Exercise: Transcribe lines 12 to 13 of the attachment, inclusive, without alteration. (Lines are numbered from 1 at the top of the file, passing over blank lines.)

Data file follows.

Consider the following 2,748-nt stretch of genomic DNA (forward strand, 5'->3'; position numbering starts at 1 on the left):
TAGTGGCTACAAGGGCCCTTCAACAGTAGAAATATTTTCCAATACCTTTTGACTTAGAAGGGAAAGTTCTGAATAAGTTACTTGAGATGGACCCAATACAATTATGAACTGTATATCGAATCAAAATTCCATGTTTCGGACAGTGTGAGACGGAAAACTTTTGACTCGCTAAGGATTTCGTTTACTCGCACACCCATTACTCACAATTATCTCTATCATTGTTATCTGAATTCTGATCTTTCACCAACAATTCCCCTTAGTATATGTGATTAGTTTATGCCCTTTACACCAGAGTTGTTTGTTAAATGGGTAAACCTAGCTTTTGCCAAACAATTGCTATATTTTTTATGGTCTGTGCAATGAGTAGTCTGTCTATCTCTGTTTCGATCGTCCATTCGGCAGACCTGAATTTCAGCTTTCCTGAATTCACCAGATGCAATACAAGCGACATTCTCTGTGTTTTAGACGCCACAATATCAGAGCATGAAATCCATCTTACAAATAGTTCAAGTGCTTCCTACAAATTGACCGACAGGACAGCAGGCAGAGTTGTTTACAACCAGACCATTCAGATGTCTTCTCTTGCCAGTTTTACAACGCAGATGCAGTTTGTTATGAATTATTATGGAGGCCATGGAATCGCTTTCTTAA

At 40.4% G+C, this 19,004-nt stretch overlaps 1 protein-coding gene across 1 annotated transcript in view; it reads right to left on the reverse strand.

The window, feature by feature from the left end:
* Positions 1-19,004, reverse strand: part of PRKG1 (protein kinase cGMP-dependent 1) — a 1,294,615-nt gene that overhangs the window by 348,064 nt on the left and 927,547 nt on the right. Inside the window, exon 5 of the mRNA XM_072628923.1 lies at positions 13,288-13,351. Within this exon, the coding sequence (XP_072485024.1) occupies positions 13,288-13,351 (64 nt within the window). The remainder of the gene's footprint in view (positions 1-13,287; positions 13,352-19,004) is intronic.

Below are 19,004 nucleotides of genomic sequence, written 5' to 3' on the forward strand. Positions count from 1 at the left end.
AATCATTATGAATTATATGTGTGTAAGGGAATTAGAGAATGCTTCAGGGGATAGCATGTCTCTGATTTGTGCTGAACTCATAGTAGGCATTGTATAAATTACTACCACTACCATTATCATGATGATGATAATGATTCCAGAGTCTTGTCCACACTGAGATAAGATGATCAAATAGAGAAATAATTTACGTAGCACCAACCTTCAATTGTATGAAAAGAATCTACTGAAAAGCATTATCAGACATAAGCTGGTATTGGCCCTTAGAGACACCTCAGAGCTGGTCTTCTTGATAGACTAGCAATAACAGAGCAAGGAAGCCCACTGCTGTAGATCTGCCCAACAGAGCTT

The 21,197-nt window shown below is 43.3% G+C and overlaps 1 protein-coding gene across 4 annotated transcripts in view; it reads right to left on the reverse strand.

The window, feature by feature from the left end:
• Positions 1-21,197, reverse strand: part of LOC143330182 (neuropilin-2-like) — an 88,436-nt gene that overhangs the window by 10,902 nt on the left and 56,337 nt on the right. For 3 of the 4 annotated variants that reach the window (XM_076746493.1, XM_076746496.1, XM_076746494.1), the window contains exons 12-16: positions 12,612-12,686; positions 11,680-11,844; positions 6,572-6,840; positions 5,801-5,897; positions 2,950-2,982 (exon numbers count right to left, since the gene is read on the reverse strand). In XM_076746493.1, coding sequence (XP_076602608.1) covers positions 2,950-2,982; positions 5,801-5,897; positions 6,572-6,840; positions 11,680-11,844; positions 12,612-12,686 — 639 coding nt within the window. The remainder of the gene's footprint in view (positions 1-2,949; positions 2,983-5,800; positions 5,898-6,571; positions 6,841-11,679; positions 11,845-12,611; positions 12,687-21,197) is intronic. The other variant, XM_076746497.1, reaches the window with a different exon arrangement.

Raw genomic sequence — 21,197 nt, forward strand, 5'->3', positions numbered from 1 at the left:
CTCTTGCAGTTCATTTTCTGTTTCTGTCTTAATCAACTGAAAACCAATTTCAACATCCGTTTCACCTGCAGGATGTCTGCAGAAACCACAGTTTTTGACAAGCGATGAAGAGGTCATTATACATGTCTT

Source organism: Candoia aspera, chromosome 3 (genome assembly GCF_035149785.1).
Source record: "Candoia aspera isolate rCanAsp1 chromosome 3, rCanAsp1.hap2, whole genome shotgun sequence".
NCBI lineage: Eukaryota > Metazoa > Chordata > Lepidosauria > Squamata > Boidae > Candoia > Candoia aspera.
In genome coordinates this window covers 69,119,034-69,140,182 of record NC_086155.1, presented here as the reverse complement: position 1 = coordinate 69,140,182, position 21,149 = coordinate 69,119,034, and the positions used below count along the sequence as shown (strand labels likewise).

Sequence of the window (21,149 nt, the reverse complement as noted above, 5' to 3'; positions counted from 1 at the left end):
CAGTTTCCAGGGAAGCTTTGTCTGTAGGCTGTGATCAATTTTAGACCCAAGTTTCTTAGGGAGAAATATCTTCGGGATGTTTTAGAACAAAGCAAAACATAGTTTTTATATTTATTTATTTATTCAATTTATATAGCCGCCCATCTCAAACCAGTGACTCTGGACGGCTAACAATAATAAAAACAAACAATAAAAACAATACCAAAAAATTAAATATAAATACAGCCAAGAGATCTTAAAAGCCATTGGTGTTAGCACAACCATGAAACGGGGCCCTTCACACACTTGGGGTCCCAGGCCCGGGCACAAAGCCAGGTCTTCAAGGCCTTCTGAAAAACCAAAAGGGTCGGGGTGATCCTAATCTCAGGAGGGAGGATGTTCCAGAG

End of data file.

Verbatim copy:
CTCTTGCAGTTCATTTTCTGTTTCTGTCTTAATCAACTGAAAACCAATTTCAACATCCGTTTCACCTGCAGGATGTCTGCAGAAACCACAGTTTTTGACAAGCGATGAAGAGGTCATTATACATGTCTT

Source organism: Candoia aspera, chromosome 3 (genome assembly GCF_035149785.1).